San Pedro Sula Series
For four years in a row, San Pedro Sula, Honduras had the highest homicide rate in the world of countries not at war. Children couldn’t play in the streets for fear of being recruited by gangs or killed. As a result, many people fled north to the U.S.
In San Pedro Sula, Pastor Daniel Pacheco is using soccer to bring peace to the community—and it’s working. Check out the stories below to meet the children who play in Pastor Pacheco’s 50 soccer leagues.
“So many children see no future here. We want them to see a future, to dream.” — Pastor Daniel Pacheco
Uniting "opposing" forces
Pastor Pacheco organizes a soccer game between the local police force and members of a local gang. Can sport unite “opposing” forces?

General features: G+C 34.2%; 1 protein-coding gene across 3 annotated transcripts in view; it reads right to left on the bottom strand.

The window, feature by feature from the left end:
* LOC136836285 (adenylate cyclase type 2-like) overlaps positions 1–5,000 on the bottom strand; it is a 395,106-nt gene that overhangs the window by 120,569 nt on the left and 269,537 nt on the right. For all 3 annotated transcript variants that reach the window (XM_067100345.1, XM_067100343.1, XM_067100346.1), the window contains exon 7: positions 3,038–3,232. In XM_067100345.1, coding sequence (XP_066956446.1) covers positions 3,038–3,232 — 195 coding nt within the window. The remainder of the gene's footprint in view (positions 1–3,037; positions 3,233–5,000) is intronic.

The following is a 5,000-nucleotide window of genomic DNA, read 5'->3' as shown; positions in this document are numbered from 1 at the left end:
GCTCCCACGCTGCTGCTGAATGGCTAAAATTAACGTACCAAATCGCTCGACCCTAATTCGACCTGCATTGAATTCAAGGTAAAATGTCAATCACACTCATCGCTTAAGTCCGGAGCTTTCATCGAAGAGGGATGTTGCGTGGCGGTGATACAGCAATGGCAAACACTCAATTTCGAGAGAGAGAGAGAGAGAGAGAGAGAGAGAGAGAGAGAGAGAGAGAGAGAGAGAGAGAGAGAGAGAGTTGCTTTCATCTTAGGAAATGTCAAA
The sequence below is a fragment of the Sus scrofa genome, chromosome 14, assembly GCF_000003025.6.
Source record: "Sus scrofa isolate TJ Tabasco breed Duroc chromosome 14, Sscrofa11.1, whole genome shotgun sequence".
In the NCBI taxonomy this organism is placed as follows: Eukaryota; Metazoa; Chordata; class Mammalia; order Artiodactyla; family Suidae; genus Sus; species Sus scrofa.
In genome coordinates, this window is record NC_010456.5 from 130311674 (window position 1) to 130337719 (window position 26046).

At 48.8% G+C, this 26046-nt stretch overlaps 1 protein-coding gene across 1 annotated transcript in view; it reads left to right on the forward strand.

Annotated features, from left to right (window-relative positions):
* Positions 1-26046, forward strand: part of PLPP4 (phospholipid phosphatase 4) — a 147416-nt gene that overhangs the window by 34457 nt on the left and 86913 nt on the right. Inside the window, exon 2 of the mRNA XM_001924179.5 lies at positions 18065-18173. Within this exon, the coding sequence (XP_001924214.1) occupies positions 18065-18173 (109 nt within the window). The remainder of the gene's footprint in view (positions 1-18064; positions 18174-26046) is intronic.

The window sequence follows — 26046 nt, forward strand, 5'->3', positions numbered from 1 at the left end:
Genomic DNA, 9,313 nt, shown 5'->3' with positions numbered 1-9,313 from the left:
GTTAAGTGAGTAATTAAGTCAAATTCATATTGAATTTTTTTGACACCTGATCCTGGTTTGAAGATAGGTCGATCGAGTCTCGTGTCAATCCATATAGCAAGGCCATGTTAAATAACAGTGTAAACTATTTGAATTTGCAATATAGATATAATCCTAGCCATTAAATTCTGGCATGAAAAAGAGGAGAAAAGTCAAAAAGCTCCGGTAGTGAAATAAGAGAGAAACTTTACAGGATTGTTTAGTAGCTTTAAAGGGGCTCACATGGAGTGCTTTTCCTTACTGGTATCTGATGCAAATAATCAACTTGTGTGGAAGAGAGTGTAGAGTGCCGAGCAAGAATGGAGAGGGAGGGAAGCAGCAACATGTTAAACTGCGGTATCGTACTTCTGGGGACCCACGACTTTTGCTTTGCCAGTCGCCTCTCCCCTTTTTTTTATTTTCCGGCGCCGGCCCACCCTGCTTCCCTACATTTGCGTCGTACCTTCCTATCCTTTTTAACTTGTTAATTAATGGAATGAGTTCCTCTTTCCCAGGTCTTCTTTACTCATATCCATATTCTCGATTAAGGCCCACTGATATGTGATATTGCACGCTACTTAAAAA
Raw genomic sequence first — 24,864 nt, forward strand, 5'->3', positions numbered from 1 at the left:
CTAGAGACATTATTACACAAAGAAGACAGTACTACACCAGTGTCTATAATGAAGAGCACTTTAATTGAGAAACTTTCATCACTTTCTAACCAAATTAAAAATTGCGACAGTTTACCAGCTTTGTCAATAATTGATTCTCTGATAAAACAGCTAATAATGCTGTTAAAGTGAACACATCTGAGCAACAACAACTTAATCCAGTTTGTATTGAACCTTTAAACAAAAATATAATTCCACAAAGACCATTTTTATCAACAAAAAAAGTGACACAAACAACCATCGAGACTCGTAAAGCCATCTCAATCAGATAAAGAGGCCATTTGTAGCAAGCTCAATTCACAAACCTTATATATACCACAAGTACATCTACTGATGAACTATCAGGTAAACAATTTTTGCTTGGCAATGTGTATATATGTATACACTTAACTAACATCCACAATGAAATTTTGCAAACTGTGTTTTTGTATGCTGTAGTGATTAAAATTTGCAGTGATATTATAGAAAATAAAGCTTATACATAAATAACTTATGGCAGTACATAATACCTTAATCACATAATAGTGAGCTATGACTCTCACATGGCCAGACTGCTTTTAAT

Inspiring school motivation
When Alexander started to rebel against his parents, his parents and Pastor Pacheco found a way to help him get back on track.
Healing, finding hope through play
Six-year-old Hector’s father is an alcoholic and often absent. For Hector, soccer is a respite from the issues he faces at home.
Trading in gang life for soccer
As a child, 13-year-old Carlos was often home alone all day. With nothing to do and no place to go, he became involved in gang life.
A firefight between rival gangs in San Pedro Sula killed 12-year-old Moises’ friend and caused Moises to lose his arm below the elbow. See how Moises is thriving today.
Playing soccer with a disability
Miguel, 31, never played soccer until recently. He cannot speak; he’s been mute his entire life. See how Miguel got involved in soccer and how it makes him feel.